What Is Mouth-To-Mouth Resuscitation?

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  • Written By: Jacob Queen
  • Edited By: Jenn Walker
  • Last Modified Date: 27 September 2019
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Mouth-to-mouth resuscitation is a first aid procedure used on people when they stop breathing. The basic idea behind the technique is to breathe in place of an incapacitated person by exhaling air into their lungs forcibly. It was first invented in the late 1950s, and has become a standard part of the cardiopulmonary resuscitation (CPR) procedure, which also includes chest compression. Mouth-to-mouth resuscitation is used in a wide variety of situations, including drowning accidents and cases of cardiac arrest.

When performing this procedure, the first step is generally to check and make sure the person’s airway isn’t blocked. This is normally done by rolling the individual onto his belly and forcing the mouth open to check inside for any obstacles. If nothing is found, the person is then rolled onto his back, and his head is gently tilted back. The person’s nose is then pinched, and his mouth is opened. The person administering mouth-to-mouth resuscitation is then required to take a deep breath, seal his lips around the subjects, and exhale for about two seconds.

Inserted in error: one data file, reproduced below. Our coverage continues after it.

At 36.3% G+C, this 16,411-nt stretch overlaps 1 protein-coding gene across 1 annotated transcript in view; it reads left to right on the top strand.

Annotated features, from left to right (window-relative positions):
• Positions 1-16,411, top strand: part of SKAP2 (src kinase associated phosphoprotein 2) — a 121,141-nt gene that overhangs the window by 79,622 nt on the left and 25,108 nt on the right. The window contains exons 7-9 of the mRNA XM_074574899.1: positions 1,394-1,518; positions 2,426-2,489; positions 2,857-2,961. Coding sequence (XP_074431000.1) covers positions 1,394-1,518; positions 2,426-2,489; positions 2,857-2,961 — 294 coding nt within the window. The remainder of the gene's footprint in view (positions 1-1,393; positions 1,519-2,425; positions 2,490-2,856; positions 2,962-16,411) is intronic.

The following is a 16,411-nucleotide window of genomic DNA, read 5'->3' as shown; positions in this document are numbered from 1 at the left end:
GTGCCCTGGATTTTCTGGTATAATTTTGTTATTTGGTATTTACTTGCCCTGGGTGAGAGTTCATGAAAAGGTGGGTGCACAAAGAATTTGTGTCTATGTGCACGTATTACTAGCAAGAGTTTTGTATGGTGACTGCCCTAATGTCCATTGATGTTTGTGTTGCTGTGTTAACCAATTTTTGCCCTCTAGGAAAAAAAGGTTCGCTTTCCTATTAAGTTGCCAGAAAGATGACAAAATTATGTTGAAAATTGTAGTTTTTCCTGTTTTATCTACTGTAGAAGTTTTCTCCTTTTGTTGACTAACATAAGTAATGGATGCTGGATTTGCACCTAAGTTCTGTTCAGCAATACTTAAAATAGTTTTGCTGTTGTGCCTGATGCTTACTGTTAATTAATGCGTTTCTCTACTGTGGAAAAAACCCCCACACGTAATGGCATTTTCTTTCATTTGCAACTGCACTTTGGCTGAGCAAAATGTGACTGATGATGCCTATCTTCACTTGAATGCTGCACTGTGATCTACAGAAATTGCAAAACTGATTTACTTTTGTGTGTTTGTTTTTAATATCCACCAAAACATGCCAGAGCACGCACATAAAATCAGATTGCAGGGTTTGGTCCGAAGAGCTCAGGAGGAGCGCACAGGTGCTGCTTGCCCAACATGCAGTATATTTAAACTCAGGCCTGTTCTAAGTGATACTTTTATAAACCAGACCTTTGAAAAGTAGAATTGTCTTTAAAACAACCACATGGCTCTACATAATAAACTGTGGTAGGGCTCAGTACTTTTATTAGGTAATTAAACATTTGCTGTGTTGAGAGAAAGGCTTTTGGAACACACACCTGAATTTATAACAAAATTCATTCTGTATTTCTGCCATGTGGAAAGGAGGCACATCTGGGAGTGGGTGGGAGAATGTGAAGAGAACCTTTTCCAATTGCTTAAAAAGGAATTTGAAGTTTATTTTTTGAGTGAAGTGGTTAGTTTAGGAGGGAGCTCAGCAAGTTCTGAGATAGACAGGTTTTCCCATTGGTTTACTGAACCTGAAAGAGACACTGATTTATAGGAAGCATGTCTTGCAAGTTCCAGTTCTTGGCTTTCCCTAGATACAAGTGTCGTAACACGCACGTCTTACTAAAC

Under normal circumstances, the process is repeated every five seconds or so. After each exhalation, it is generally advised for the person administering mouth-to-mouth resuscitation to turn the head to the side, and listen for an exhalation from the subject. The exact procedure varies somewhat depending on the age and condition of the subject. For example, when performing this procedure on an infant, the exhalation is supposed to be significantly less forceful, and only for approximately one second.

Some doctors have shied away from recommending mouth-to-mouth resuscitation on cardiac arrest victims, except in the case of children. Hands only CPR with chest compression methods is sometimes thought to be more effective by itself in those situations. The reason for this is that most cardiac arrest patients still have oxygen in their bloodstream, so getting the heart started again is a more important priority than getting oxygen into the lungs. For children with cardiac arrest, this is not always the case, which is the primary reason for the exception.

James Elam and Peter Safar are the people generally credited as the inventors of mouth-to-mouth resuscitation. Elam was the main creator of the mouth-to-mouth procedure, but Safar was instrumental in helping to standardize the basic method used, and he also helped incorporate it into the standard CPR protocols. A pamphlet was published in 1959, which outlined the basics of performing the procedure and helped popularize the technique in the late 1950s.